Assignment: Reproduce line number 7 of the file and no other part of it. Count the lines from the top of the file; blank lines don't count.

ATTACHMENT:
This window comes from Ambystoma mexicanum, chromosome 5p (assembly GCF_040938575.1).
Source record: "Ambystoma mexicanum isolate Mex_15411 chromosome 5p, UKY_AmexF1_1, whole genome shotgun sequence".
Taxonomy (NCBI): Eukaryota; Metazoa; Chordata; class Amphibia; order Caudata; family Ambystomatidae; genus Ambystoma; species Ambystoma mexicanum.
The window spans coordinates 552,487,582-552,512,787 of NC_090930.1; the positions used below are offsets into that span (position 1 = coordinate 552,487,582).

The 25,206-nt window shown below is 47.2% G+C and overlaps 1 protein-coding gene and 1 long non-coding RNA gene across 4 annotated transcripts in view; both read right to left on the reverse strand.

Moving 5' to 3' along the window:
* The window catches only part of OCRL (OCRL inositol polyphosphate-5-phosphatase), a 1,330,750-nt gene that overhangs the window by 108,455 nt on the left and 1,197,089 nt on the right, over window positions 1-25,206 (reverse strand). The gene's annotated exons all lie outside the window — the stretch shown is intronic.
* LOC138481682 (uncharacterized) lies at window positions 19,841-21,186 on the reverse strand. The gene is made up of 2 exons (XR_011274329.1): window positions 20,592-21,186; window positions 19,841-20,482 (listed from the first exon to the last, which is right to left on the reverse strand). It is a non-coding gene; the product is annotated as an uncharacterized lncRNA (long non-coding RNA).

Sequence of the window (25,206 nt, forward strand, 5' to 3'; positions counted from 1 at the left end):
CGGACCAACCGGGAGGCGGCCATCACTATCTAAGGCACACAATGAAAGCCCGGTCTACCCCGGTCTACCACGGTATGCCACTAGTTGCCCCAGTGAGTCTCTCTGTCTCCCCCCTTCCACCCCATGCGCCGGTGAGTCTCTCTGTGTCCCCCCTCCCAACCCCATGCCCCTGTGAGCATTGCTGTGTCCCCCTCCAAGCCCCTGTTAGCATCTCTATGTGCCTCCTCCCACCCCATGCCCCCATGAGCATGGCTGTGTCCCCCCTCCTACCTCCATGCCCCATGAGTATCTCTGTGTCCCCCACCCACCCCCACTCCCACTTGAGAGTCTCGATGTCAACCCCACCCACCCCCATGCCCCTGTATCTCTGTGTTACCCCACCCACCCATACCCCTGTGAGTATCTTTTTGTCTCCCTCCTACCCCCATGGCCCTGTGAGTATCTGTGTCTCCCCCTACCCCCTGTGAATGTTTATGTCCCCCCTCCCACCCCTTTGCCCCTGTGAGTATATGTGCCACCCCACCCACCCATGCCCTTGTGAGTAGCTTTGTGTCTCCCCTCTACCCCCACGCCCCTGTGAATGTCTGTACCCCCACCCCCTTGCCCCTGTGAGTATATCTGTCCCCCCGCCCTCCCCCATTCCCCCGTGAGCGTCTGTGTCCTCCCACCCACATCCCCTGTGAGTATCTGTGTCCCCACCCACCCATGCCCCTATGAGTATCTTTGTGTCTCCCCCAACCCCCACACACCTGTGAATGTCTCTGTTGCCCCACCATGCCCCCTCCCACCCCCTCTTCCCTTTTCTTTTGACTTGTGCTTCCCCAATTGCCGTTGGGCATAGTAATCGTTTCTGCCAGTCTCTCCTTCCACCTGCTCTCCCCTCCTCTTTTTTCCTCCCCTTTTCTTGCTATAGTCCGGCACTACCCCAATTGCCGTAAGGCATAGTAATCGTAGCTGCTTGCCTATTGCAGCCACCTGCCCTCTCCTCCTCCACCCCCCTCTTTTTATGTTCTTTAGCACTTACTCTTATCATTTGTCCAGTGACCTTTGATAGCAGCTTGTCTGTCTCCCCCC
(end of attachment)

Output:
* The window catches only part of OCRL (OCRL inositol polyphosphate-5-phosphatase), a 1,330,750-nt gene that overhangs the window by 108,455 nt on the left and 1,197,089 nt on the right, over window positions 1-25,206 (reverse strand). The gene's annotated exons all lie outside the window — the stretch shown is intronic.